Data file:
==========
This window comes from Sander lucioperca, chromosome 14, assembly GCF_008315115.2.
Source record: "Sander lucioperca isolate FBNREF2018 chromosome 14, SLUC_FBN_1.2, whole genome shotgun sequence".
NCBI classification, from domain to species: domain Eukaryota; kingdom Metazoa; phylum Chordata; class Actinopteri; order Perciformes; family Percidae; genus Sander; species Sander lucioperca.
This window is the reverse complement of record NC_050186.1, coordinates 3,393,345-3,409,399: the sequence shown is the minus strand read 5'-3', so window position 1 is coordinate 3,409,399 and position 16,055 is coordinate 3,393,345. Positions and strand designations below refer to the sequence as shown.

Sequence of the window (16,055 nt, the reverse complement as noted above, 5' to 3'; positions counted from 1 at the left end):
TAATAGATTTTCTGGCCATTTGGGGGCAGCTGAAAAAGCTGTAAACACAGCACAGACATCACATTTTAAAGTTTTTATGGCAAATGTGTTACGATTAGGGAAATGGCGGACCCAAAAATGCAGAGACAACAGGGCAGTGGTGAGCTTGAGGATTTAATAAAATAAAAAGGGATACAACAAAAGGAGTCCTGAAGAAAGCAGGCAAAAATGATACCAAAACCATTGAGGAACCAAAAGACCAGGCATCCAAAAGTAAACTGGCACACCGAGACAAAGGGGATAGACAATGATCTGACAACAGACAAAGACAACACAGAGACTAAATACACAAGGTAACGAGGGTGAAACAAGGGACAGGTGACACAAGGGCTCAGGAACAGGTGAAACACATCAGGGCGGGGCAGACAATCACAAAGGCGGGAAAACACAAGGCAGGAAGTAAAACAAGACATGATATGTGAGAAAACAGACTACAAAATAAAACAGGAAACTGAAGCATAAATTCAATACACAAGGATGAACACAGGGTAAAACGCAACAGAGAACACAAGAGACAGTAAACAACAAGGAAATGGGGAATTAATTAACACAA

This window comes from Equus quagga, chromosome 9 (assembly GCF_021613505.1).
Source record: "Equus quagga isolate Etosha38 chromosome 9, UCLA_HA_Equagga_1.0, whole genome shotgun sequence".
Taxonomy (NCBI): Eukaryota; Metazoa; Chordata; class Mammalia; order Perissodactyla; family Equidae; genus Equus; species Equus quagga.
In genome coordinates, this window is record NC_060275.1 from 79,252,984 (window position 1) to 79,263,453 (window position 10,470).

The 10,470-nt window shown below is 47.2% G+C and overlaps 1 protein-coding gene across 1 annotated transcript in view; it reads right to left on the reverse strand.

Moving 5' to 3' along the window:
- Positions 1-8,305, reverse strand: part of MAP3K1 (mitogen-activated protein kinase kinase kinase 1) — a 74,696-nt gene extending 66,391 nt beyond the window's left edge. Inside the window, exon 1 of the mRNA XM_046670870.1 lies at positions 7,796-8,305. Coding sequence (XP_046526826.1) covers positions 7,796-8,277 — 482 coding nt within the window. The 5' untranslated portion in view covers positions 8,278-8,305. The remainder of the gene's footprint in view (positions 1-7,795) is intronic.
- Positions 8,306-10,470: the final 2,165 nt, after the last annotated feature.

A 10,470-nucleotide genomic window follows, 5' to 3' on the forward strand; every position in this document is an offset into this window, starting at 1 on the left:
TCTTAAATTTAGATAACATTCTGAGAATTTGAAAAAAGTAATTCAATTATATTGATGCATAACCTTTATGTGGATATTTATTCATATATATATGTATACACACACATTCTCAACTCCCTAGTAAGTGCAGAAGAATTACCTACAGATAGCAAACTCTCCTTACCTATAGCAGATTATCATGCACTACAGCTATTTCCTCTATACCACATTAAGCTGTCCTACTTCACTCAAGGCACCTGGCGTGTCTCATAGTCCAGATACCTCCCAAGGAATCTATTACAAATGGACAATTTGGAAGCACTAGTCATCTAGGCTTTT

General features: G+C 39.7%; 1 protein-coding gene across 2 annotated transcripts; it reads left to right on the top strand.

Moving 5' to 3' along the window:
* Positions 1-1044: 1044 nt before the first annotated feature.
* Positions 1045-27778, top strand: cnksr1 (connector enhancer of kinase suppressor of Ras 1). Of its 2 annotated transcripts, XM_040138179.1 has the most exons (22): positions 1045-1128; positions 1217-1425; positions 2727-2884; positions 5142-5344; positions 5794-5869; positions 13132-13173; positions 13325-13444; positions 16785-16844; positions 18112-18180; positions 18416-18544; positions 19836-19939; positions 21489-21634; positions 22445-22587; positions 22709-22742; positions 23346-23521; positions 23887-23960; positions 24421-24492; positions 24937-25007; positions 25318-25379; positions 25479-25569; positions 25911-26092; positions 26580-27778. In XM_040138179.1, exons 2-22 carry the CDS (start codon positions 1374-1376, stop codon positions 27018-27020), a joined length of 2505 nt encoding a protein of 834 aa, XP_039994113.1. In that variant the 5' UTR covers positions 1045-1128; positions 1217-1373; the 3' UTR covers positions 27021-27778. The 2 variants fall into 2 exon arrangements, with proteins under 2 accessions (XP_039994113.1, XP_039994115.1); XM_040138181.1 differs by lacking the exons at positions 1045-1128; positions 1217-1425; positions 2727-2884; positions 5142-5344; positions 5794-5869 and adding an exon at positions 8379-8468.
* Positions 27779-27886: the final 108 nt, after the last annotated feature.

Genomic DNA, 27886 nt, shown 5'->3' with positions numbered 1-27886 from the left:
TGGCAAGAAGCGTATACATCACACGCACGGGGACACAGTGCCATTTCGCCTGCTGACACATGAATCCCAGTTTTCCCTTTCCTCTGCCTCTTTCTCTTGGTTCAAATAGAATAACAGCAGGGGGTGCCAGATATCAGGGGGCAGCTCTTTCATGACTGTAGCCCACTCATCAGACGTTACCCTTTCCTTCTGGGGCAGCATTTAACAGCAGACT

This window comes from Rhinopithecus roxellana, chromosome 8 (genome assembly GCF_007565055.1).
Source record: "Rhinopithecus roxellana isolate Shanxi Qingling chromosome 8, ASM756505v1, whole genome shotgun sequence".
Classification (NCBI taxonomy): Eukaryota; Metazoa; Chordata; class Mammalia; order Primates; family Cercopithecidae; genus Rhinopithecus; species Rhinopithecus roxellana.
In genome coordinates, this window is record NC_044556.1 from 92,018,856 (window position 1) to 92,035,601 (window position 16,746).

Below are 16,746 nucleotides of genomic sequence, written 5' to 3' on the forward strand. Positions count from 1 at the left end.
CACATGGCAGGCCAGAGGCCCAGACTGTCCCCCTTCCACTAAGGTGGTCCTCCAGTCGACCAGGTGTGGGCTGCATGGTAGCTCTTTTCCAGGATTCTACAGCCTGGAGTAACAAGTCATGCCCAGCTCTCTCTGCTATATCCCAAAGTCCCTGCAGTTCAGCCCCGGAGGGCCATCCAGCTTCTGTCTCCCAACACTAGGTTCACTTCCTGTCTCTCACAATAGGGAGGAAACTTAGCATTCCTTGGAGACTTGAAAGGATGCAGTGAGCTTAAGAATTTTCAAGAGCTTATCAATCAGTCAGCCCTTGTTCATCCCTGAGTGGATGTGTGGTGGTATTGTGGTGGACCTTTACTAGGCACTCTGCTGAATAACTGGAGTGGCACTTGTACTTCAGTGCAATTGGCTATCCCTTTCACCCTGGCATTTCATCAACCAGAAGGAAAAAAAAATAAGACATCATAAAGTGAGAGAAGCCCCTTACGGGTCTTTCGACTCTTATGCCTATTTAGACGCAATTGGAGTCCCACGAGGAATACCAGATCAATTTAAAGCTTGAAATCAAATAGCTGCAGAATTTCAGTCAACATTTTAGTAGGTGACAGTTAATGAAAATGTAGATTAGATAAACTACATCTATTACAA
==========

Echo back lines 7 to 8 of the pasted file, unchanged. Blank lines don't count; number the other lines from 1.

This window comes from Equus quagga, chromosome 9 (assembly GCF_021613505.1).
Source record: "Equus quagga isolate Etosha38 chromosome 9, UCLA_HA_Equagga_1.0, whole genome shotgun sequence".